The Dying Irish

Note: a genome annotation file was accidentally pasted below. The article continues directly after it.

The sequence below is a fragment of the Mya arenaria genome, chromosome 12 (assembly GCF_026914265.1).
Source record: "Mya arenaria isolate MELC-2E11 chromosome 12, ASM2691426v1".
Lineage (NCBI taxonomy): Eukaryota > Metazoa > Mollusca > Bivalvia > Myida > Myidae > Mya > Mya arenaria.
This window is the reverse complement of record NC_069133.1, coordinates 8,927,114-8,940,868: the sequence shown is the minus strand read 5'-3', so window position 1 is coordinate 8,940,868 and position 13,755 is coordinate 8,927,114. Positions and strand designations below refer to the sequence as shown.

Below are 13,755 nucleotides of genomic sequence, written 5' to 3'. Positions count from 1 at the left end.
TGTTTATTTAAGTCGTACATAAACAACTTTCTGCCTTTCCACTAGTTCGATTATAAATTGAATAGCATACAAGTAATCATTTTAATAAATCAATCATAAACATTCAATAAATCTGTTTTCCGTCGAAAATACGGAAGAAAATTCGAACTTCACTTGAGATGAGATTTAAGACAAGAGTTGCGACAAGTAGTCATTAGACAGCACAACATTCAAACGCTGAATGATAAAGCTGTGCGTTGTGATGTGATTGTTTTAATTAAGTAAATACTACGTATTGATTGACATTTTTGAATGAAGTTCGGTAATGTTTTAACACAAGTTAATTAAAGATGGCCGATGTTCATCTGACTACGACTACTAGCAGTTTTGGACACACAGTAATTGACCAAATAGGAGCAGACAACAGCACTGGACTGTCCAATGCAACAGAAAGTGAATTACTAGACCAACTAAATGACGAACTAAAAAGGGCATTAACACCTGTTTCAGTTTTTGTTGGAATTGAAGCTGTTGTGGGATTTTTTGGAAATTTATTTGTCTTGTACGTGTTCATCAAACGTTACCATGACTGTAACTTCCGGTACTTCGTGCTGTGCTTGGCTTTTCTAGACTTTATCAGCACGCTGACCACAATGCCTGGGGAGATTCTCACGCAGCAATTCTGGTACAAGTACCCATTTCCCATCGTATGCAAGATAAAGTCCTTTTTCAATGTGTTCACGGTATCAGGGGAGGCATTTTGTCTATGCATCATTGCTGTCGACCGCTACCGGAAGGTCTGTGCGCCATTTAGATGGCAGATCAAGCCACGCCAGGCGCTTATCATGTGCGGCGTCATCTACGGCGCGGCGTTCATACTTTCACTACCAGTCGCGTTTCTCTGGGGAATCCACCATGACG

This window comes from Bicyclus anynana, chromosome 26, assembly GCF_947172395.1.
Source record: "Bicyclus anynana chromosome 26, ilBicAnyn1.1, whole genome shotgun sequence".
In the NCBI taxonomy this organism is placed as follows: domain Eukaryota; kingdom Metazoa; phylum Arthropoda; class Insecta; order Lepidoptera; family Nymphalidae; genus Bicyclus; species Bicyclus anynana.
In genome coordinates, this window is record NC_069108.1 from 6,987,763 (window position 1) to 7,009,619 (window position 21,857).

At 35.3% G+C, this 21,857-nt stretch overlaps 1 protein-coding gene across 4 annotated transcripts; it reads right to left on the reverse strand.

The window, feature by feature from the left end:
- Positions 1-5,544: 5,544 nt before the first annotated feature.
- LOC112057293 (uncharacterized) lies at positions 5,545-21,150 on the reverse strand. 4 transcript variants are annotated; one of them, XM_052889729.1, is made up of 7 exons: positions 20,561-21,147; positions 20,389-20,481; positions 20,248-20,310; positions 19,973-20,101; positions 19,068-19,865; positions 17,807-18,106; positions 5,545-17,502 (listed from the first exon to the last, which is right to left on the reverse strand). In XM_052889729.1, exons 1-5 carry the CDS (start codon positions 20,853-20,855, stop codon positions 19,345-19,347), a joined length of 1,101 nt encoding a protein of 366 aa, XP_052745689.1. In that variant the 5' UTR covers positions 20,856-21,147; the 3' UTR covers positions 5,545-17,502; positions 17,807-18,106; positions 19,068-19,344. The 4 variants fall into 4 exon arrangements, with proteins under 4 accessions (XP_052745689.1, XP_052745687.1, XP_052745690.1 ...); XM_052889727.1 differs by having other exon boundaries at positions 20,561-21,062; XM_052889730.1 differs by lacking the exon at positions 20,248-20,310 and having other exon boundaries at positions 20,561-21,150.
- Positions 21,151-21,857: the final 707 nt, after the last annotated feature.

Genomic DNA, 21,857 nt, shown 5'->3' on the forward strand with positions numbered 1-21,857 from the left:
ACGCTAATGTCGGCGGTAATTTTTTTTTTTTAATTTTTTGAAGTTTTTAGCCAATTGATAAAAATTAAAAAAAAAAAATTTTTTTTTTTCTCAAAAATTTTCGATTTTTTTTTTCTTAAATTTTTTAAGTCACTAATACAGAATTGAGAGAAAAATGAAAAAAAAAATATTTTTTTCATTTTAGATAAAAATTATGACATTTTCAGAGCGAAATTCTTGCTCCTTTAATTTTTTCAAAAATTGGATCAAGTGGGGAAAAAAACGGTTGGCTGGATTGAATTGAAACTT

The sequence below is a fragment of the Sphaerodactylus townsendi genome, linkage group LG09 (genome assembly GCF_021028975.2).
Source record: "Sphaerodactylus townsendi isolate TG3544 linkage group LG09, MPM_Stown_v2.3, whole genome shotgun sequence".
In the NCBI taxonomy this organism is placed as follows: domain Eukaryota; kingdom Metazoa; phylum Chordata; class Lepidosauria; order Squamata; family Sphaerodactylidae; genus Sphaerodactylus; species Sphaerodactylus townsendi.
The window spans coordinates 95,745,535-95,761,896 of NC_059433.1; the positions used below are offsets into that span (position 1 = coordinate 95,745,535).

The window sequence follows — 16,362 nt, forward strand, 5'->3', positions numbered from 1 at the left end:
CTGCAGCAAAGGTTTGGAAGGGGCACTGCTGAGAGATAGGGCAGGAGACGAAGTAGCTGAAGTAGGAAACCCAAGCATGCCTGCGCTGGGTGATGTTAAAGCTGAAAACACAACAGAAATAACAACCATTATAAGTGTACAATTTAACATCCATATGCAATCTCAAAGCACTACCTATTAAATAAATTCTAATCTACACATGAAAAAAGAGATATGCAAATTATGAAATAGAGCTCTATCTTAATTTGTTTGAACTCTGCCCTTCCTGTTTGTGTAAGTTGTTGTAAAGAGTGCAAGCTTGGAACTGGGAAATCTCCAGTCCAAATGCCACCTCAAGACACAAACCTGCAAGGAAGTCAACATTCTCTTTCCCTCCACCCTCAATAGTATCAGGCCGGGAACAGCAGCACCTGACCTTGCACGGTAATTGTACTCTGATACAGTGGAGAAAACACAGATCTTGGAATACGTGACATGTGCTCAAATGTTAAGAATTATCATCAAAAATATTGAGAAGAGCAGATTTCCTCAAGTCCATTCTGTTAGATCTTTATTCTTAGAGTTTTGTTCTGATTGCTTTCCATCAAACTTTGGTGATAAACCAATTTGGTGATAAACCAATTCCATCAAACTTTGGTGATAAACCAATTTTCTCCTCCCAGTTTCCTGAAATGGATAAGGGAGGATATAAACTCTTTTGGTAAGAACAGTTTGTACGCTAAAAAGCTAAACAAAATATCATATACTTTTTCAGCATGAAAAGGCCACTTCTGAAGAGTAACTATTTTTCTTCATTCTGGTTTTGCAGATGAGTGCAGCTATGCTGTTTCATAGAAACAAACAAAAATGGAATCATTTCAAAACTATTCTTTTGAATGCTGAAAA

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The Notre Dame football team was absolutely trounced this weekend by the Michigan Wolverines. The final score of the game was 45-14. Notre Dame played horribly on both sides of the football in Ann Arbor. Notre Dame came fresh from a bye week and no Irish supporters expected the game to be that lopsided. The Irish only produced 180 yards of offense, while the Wolverines had 437 total yards, which includes 303 rushing yards. The Irish play-calling strategy was atrocious, repeatedly calling the same rushing attempts that continued to fail time after time. Ian Book had a passer rating of 12.1, and a completion percentage under 30%. Michigan’s rushing attack continued to work throughout the entire contest, which helped propel them to this large rivalry victory. The Irish will have severe evaluations to make throughout the rest of the season, including coaching strategy, offensive output, and defensive discipline. Notre Dame is horrible when playing the games that get national attention. Brian Kelly is 0-3 against the Wolverines while in Ann Arbor, 0-4 against Stanford when playing in Palo Alto, 0-2 against Georgia, 0-2 against Clemson, and lost a crucial Fiesta Bowl to Ohio State. The Irish have faced ridicule due to their consecutive losses to top-tier opponents. Saturday did not help their case. Michigan entered the game having one of worst fumble totals in all of the NCAA, and Notre Dame looked to be a fairly decent team. Unfortunately, Irish fans everywhere received the same disappointment that they normally get when the Irish have an important matchup. The entire team looked lifeless on the sideline and the field. The heavy rain was a giant factor, but with South Bend having horrible weather on a constant basis, one would hope that the Irish were used to it at this point. Brian Kelly is in his tenth season as the Irish head coach. Although he has made some achievements throughout his time with the team, they seem miniscule when Notre Dame fails like this time and time again. The Irish need to decide whether they want to become the team they once were, or continue living to gain “moral victories.”